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Thinking logically

Open a gateway to the world of analogue and digital, as we recreate different electronic circuits to see how they work.

You will need

  • Pens or pencils
  • Scrap paper
  • Lengths of rope
Logic gates explained
PDF – 280.9KB

Before you begin

  • Make sure there are pens or pencils and some paper available, for those who prefer to write things down.

Run the activity

  1. Explain the difference between analogue electronics and digital electronics. If in doubt, use these definitions:
  1. Give out the copies of the ‘Logic gates guide’. There should be one between two or three. The gates work just like garden gates, opening to let you into your garden, but staying closed to keep intruders out. Point out that the simplest ‘gates’ have names that describe what they do: ‘AND,’ ‘OR’ and ‘NOT.’
  1. Explain what AND, OR and NOT gates do. If in doubt, use these definitions:
  1. Explain that logic gates are made up of transistors, resistors, diodes and, at the centre, a microchip. They’re the basis for all modern computers. Here are some examples you can share of AND and OR gates in practice:
  1. Have everyone make logic gates of their own. Everyone should split into groups of three and pick a number: one, two or three.
  2. Give each group a length of rope. Number One should hold the middle of the rope, while Number Two and Three should hold the ends, making a triangle shape.
  3. Explain that for this game, Number Two and Three are inputs, while Number One is the output. Number One should come up with an output signal that they’ll do when the gate opens. For example, they could raise their hand or blow a raspberry.
  4. Start with an AND gate. Both inputs need to send a signal for there to be an output. Number Twos and Number Threes should both tug the rope at the same time if they wish to open the gate. If only one of them or neither of them tugs, the gate shouldn’t open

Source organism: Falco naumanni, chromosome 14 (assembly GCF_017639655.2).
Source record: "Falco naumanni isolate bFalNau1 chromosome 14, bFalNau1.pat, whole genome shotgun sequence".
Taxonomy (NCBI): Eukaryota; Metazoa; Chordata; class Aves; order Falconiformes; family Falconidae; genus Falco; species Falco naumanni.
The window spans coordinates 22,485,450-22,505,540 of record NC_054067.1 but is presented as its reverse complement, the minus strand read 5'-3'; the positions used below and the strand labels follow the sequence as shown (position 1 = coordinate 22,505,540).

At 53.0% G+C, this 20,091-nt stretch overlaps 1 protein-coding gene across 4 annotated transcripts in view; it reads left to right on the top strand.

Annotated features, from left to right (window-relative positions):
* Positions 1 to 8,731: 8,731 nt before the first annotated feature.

5. Now, try an OR gate. Either input can send a signal and produce an output. Either Number Twos or Number Threes can tug their end of the rope and the gate should open. If neither of them tugs, the gate shouldn’t open.
  6. Give out copies of the attached diagram. Try forming some of the larger sets of gates from the diagram. Stick with OR gates for now, so that all inputs have an output.
  7. The output for everyone apart from Number One, Seven and 11 should be to pull the rope and send the signal on to the next gate. If anyone’s holding more than one rope, they should pull both at the same time. Start by trying to activate Number One, but not Seven or 11.
  1.  Introduce AND gates to help the group activate the output they want. The AND gates need to be placed in areas where both inputs have to be turned on to get the output. You may need to move the AND gates around to activate different people in the group.
  1.  Gather everyone together again and go back to the difference between digital and analogue electronics. Explain the difference between variable (analogue) and finite (digital) signals. You could use the examples below:
  1.  Share some more facts about why we use digital circuits:


It’s a small step from digital circuits to the world of computer programming. Why do you think computers need digital circuits to work? Why couldn’t they have worked with analogue circuits? Some reasons might be the stability of digital circuits, their reliability, their size and the way they work.

Working out the routes of signals needed you to think carefully and plan ahead. Where else might this skill be useful? Imagine you’re planning a hike or baking a cake.


All activities must be safely managed. Use the safety checklist to help you plan and risk assess your activity. Do a risk assessment and take appropriate steps to reduce risk. Always get approval for the activity and have suitable supervision and an InTouch process.

Active games

The game area should be free of hazards. Explain the rules of the game clearly and have a clear way to communicate that the game must stop when needed.


Remove any equipment you’re working on from the power source before you begin. Never assume the power circuit’s off – test it with a voltmeter (and then test it again to be sure).

Only connect power to a circuit once you’ve finished working on it and have checked your work. Make sure your circuit isn’t overloaded, and return any covers you’ve removed.

Make sure that all electronics equipment is properly grounded. Use the right electronics tools, and always replace damaged equipment (for example, replace cables rather than repairing them with insulating tape). Always have safety equipment including a fire extinguisher, basic first aid kit, and mobile phone nearby.